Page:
Washington, D.C., HIV/AIDS Administration Director Fired After Questions Raised Over Handling of Federal FundsDistrict of Columbia Department of Health Director Gregg Pane on Tuesday fired HIV/AIDS Administrator Lydia Watts amid questions about how the district's HIV/AIDS Administration has handled federal funds, the Washington Times reports (McElhatton, Washington Times, 8/17). Pane did not give specific reasons for the firing, saying, "I felt that new leadership was needed for getting us where we needed to go" (Labbe, Washington Post, 8/17). The administration in June was criticized in an audit by the district's inspector general for inadequately overseeing organizations that deliver services to HIV-positive residents, sometimes preparing "questionable" reports and funding groups that are not involved with HIV/AIDS (Kaiser Daily HIV/AIDS Report, 6/27). In addition, a report released last week by the DC Appleseed Center found that the city's response to the HIV/AIDS epidemic has been inadequate and poorly coordinated. The report said, among other things, that city officials were not systematically collecting and analyzing data about the epidemic and not properly coordinating and supervising the organizations that provide services for people living with HIV/AIDS (Kaiser Daily HIV/AIDS Report, 8/11).
Reaction, Next Steps
Watts on Tuesday said she was not angry about Pane's decision, adding that she had worked to reform the system and pushed HIV/AIDS service providers receiving funding to achieve specific results. Watts also said she had managed to shorten the time for provider reimbursements from 120 days to 30 days and had sustained a federal housing program for people living with HIV/AIDS. "I just didn't have the support from the top," Watts said. HIV-positive district resident Barbara Smith, who serves as chair of the Metropolitan Washington Regional Health Services Planning Council, praised Watt's support for people living with HIV/AIDS in the district (Washington Post, 8/17). However, City Council Member David Catania (I) said issues such as late payments to providers did not improve under Watts' tenure. Pane did not name a successor to Watts but said he might do so within a week (Washington Times, 8/17).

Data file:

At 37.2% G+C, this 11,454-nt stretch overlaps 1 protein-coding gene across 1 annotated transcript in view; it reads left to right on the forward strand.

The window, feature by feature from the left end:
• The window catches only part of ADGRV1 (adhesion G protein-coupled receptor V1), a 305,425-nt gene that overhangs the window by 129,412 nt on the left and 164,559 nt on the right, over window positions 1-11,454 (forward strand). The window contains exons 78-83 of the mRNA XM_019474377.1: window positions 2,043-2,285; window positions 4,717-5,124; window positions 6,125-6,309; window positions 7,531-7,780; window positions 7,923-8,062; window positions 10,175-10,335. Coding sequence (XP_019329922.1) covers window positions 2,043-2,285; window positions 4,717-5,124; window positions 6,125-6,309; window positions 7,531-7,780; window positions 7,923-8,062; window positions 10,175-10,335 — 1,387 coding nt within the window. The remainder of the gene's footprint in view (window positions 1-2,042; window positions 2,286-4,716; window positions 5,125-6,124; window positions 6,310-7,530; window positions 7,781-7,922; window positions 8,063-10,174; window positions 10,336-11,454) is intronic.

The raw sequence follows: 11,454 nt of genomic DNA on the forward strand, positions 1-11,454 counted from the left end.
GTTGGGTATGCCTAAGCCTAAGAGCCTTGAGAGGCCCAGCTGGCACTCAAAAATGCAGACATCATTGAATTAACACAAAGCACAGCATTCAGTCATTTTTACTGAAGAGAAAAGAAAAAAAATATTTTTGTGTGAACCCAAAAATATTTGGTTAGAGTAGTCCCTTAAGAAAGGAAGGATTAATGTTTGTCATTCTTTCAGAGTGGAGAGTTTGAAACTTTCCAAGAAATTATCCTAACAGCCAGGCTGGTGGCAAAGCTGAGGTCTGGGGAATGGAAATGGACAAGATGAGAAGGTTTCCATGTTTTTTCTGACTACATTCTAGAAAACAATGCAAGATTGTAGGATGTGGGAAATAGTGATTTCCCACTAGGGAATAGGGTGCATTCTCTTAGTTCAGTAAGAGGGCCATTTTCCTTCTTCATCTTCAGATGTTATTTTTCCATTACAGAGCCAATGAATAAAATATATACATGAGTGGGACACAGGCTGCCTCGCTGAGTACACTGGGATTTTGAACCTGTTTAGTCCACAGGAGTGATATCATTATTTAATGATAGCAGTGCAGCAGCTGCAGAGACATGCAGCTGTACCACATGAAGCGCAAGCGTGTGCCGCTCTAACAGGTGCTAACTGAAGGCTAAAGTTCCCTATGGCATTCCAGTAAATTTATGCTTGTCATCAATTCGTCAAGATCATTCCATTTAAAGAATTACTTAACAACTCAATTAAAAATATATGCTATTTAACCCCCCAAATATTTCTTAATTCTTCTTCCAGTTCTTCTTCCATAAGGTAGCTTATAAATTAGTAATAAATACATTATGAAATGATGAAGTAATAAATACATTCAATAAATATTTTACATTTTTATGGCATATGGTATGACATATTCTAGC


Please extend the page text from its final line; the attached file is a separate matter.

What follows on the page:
Mayor Should Become More Involved in Fight Against HIV/AIDS, Editorial Says
New leadership of the HIV/AIDS Administration should "direct resources where they are most needed," according to a Post editorial. Funds should go to the city's existing clinics where same-day HIV testing should be made available, to prevention education programs in public schools, and to treatment service providers who need help navigating the complex grant process, the editorial says. In addition, Mayor Anthony Williams (D) should take a "hands-on approach" to the city HIV/AIDS epidemic because the district has the "unenviable distinction of being neck and neck with developing countries for the world's HIV Top 10," the Post concludes (Washington Post, 8/17).